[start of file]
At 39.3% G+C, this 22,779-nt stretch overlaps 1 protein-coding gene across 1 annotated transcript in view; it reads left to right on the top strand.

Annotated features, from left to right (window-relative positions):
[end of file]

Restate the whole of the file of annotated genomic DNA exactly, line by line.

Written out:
At 39.3% G+C, this 22,779-nt stretch overlaps 1 protein-coding gene across 1 annotated transcript in view; it reads left to right on the top strand.

Annotated features, from left to right (window-relative positions):